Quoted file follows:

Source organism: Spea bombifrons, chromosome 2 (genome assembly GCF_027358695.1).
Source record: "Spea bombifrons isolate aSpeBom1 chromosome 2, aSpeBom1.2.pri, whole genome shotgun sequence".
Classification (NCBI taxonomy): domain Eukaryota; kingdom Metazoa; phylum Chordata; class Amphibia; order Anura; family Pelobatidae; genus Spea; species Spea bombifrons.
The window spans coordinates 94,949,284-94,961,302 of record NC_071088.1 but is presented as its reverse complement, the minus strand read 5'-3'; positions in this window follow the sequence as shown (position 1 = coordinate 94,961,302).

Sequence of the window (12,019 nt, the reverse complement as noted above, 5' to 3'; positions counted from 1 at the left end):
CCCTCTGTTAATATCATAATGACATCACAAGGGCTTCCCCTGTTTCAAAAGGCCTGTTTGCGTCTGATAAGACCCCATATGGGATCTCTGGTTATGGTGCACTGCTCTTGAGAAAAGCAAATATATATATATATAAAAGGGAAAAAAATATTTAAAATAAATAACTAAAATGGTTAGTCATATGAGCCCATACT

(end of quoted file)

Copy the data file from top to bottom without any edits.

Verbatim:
Source organism: Spea bombifrons, chromosome 2 (genome assembly GCF_027358695.1).
Source record: "Spea bombifrons isolate aSpeBom1 chromosome 2, aSpeBom1.2.pri, whole genome shotgun sequence".
Classification (NCBI taxonomy): domain Eukaryota; kingdom Metazoa; phylum Chordata; class Amphibia; order Anura; family Pelobatidae; genus Spea; species Spea bombifrons.
The window spans coordinates 94,949,284-94,961,302 of record NC_071088.1 but is presented as its reverse complement, the minus strand read 5'-3'; positions in this window follow the sequence as shown (position 1 = coordinate 94,961,302).

Sequence of the window (12,019 nt, the reverse complement as noted above, 5' to 3'; positions counted from 1 at the left end):
CCCTCTGTTAATATCATAATGACATCACAAGGGCTTCCCCTGTTTCAAAAGGCCTGTTTGCGTCTGATAAGACCCCATATGGGATCTCTGGTTATGGTGCACTGCTCTTGAGAAAAGCAAATATATATATATATAAAAGGGAAAAAAATATTTAAAATAAATAACTAAAATGGTTAGTCATATGAGCCCATACT